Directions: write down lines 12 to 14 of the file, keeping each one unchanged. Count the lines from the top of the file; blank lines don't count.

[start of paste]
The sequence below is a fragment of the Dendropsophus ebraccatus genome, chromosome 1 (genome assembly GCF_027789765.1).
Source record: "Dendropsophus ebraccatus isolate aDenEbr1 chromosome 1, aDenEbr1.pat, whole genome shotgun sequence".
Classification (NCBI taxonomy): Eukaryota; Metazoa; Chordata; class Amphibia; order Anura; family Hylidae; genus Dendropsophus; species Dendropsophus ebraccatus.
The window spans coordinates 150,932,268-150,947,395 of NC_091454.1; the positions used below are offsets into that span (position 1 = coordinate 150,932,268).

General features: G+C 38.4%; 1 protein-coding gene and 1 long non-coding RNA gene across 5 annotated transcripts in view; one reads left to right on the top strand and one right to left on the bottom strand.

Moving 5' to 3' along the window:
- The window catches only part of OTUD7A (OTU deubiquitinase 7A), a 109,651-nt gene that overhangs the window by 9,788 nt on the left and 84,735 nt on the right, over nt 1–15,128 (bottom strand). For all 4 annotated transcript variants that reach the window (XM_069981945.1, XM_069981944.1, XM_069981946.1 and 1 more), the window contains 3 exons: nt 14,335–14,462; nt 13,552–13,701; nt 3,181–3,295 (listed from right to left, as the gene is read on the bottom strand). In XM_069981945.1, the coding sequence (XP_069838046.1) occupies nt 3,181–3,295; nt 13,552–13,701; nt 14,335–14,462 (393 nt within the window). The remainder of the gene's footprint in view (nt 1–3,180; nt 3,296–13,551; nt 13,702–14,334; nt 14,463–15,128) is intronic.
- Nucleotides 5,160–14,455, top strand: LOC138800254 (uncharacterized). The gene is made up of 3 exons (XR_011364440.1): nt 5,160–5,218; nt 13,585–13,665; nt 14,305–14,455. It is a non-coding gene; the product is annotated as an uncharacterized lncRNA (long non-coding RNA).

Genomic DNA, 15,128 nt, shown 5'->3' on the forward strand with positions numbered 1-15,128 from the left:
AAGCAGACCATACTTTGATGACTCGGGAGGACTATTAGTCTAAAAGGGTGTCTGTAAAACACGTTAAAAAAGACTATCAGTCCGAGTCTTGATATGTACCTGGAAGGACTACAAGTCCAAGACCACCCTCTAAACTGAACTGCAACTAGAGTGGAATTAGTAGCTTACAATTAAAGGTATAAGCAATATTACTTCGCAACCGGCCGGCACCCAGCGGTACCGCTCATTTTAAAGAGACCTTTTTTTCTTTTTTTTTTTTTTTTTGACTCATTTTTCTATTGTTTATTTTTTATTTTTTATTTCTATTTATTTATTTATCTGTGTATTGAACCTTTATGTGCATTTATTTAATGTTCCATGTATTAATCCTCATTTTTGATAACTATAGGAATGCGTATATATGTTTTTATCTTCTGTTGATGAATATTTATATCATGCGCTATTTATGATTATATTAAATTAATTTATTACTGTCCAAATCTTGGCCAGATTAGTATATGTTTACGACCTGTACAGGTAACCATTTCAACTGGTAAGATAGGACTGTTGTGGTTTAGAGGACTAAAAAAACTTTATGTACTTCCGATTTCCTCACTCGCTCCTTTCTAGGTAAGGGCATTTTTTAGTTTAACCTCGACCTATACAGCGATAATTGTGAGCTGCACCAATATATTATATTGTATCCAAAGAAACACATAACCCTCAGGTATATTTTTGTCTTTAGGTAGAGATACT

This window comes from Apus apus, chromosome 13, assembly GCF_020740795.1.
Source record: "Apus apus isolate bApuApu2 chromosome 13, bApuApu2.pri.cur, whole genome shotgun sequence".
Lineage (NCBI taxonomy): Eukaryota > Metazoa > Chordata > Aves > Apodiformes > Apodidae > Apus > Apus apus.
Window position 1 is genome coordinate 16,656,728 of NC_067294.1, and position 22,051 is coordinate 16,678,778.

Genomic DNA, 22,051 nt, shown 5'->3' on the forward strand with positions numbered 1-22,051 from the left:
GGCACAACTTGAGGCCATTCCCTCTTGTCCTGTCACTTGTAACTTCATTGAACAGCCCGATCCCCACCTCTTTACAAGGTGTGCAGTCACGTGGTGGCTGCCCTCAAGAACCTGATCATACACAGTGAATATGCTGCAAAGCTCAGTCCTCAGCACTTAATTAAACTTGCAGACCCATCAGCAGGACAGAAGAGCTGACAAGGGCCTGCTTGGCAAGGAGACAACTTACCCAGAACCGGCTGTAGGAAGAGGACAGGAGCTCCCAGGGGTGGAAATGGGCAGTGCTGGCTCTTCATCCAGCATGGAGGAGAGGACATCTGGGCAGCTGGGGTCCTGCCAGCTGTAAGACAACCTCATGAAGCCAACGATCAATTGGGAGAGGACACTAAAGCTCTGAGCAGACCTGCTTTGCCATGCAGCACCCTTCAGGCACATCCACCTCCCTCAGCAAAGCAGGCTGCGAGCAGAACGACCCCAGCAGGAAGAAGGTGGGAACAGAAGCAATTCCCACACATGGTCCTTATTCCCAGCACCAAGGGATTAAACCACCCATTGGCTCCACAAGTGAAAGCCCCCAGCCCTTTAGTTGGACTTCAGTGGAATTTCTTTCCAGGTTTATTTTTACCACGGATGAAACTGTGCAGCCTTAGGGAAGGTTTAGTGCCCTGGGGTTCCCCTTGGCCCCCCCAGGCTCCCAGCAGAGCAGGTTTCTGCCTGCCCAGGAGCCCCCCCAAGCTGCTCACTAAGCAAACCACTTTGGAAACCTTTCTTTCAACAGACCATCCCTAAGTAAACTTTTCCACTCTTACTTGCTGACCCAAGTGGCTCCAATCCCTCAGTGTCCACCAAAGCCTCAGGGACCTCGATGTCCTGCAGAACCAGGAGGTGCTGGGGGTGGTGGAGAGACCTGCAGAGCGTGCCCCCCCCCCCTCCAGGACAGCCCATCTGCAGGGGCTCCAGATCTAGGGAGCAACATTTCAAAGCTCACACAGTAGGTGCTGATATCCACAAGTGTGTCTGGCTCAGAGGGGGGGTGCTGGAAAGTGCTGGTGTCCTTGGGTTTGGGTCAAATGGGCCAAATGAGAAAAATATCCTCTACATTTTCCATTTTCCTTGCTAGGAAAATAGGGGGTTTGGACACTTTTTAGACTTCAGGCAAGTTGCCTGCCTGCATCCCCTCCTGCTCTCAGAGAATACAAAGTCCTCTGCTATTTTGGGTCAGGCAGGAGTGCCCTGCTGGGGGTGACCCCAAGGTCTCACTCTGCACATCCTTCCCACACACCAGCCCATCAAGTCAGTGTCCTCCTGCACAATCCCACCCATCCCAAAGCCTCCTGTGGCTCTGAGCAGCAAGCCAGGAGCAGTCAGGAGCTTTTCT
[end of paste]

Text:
Source record: "Apus apus isolate bApuApu2 chromosome 13, bApuApu2.pri.cur, whole genome shotgun sequence".
Lineage (NCBI taxonomy): Eukaryota > Metazoa > Chordata > Aves > Apodiformes > Apodidae > Apus > Apus apus.
Window position 1 is genome coordinate 16,656,728 of NC_067294.1, and position 22,051 is coordinate 16,678,778.